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Efrem Raimondi

Picture-Perfect Portraiture
Versatility, Image Quality, Control Built Into H3DII-39

”The H3DII takes me beyond the digital/not digital question, so I can fully concentrate on the creative process.”
Efrem Raimondi


Long Jumper Andrew Howe for First magazine, February 2008, Rome, Italy, with the H3DII-39, f/3.5 50mm lens, and ring flash.

Swimmer Filippo Magnini for First magazine, March 2008, Rome, Italy, with the H3DII-39, f/2.8 80mm, and ring flash.

Fencer Aldo Montano for First magazine, March 2008, Rome, Italy, with the H3DII-39, f/2.8 80mm, and ring flash.

Efrem Raimondi (www.efremraimondi.it), based in Milan, is one of Italy’s foremost portrait photographers. A professional photographer since 1983, he serves a diverse clientele of commercial, advertising, and publication companies, as well as fine art collectors. Sought after for his versatility, as well as his creativity, Raimondi has a broad portfolio that includes the World Health Organization’s Stop TB ad campaign, the Italian Parkinson Disease Association campaign, and publicity portraiture of headliners from the music, design, art, movies, sports, and political arenas. His honors include a Special Award from the AFIP/Art Directors Club Italiano. Whether he’s on editorial assignments for Stern, GQ America and Italia, Men’s Health Italia, Italian Rolling Stone and Vanity Fair, Grazia, Nova, Capital, Max, and Interni, commercial shoots for Dainese, Cassina, Prada, Trussardi, IBM, and EMI, or producing fine art prints for collectors, Raimondi captures his energetic signature images with the  H3DII-39.

I grew up in a family where art was a familiar topic. Caravaggio's use of light was a formative discussion for me. My first master was my father, Luigi Raimondi; then, Richard Avedon and his influence; then Luigi Ghirri, another “poet of silence” whose photography has nothing to do with portraiture. I had attended the Faculty of Philosophy at the University of Milan for two years, before realizing that making pictures was probably the best way for me to express ideas. So, in 1979, I began shooting - no schools, no workshops. I'm self-taught and it hasn't been simple. I love photographs and authors who use their medium to convey a vision of the world.

Language is everything to me, no matter the subject. My idea of language is having a voice, people recognizing who is speaking as soon as they hear that voice. So when people recognize my photos before reading my name in the caption, I realize that I have my own language, my own voice.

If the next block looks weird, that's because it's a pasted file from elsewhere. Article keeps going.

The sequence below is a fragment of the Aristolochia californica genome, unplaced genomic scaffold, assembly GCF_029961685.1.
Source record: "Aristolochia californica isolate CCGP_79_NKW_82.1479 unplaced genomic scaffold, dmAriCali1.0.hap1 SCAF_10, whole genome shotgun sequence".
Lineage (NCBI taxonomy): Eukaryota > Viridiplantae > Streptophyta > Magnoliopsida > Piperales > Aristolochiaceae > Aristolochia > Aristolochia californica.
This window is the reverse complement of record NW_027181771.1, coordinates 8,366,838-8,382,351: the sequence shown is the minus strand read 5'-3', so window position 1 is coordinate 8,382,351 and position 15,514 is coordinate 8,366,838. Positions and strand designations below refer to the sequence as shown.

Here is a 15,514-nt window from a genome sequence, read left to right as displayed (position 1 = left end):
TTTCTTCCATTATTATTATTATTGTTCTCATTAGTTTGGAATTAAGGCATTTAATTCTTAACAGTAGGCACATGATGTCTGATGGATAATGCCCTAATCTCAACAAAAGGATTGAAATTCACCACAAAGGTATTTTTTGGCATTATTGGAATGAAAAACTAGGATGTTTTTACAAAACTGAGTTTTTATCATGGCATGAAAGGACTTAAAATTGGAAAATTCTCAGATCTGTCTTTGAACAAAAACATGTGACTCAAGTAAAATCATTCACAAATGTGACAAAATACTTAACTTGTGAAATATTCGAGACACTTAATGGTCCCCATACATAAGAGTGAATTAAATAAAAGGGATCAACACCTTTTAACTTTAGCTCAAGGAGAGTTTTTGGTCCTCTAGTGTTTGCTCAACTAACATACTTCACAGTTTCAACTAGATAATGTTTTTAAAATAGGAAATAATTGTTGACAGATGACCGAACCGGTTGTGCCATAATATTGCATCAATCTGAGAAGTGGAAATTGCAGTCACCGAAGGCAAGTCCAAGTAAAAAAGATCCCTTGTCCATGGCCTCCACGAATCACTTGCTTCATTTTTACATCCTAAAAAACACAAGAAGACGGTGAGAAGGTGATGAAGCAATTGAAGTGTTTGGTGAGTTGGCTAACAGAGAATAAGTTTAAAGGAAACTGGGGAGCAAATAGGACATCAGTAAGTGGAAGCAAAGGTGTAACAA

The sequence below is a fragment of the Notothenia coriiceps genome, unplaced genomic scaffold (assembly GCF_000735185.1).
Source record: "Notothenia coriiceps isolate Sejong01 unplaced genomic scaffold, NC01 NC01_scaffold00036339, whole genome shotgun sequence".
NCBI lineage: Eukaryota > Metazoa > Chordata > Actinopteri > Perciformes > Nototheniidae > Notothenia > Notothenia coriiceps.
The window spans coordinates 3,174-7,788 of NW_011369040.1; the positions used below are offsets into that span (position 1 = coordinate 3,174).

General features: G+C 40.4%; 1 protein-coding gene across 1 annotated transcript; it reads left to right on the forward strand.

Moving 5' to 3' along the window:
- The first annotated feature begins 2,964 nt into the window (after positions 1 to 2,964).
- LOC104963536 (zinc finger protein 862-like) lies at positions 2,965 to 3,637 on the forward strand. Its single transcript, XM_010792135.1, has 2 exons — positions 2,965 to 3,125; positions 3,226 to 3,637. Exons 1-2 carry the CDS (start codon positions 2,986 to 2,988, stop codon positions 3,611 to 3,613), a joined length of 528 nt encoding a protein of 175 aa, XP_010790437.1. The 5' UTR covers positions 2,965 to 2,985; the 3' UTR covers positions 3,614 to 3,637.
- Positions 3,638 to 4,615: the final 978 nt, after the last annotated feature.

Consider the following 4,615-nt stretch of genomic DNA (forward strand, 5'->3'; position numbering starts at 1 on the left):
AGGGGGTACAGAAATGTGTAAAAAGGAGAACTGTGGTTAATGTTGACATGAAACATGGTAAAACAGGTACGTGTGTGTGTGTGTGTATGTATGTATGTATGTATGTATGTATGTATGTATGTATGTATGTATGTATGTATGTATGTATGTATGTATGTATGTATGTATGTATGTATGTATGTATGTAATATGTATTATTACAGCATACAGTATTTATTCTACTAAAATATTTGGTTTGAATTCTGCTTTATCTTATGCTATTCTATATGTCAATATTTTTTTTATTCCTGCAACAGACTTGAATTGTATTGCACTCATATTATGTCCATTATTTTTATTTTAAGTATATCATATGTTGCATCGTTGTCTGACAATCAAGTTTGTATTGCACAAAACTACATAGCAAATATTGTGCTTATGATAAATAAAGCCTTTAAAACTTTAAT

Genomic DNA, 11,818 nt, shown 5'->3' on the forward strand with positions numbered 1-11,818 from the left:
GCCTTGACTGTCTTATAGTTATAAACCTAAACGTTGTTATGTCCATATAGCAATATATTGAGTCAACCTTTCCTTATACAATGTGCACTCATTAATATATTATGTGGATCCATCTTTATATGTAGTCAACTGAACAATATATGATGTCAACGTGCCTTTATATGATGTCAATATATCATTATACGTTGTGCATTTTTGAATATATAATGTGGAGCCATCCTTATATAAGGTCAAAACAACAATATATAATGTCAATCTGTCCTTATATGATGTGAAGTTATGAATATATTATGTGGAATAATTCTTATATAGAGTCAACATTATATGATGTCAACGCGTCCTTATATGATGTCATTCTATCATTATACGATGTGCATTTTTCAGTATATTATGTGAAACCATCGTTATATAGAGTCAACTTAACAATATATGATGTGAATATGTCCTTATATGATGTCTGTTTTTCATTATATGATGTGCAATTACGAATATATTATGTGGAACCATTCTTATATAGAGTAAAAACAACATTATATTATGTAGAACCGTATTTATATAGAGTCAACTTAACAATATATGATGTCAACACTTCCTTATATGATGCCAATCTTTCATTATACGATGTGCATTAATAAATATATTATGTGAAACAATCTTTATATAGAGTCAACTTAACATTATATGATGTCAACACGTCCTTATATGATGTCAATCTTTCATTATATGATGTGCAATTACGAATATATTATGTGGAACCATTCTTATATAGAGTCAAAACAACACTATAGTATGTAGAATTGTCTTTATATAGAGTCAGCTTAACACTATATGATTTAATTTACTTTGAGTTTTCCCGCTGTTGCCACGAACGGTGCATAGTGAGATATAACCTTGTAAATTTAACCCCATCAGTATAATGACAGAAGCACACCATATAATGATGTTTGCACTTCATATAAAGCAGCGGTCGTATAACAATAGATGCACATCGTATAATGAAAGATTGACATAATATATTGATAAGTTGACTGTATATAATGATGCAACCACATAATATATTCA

I started using the H3DII-39 in October 2007, when I was given the opportunity to test it. Before that, I had used almost every film format, from Leica to large format, and even disposables, but had never tried a Hasselblad. My first digital camera was a Ricoh compact, which I still use. Now I find the H3DII-39 a very versatile system and use it for every assignment except my “on the road” images.

For me, the main obstacle to shooting digital was the flatness of the files because I love depth and volume. A further problem was the small size of the digital file, which forces you to make bad interpolations. In short, the obstacle was the quality gap between film and digital files. The H3DII-39 has been a true discovery for me. The amount of information in a Hasselblad file is bigger than that of any file scanned from film. My images have superior resolution, color quality - in black-and-white, as well - and are noise-free. I started using Phocus software very recently, and find it fast, user-friendly, and excellent at eliminating moiré. I was already very satisfied with FlexColor, but this new software is even more helpful at speeding up production.

The H3DII has made a big difference on photo shoots. As soon as an image appears on the monitor, I immediately notice the client’s satisfaction. When my software assistant focuses on details, it's amazing. Everybody can see the difference, from the professional on the set, who has specialized knowledge, to the shooting subject, and her or his entourage.

One of the most extensive portrait assignments I have shot with the H3DII is the project I did for First magazine in Milan and Rome, in February and March 2008. It featured outstanding Italian athletes who were selected to represent Italy in the Bejing Olympics. These pictures relate their “Olympic victory dream.” You can dream with your eyes closed, when you are sleeping, or when you have an intimate vision that's only yours. The competition is still to come—you are lost to the world, imagining. In the case of boxer Clemente Russo, you feel as if you are already there, and the challenge begins with my lens pointing at you. I am your opponent.

The H3DII optimized the whole process, from capture to production and post-production, giving me better control of every step of the shoot. Some of these images were selected for an exhibition named “Golden Dream,” presented at Pitti Uomo in Florence, in June 2008, edited by Arnoldo Mondadori Editore. For that outdoor installation at the Villa Vittoria Gardens, the files were printed on 280x200cm PVC sheets. Their quality and performance were really impressive. During the opening, a Mondadori top manager asked me about the camera I had been using.

I am currently working on a new book project, Self. The H3DII has taken me beyond the digital/not digital question, so I can fully concentrate on the creative process.

Text: Alice B. Miller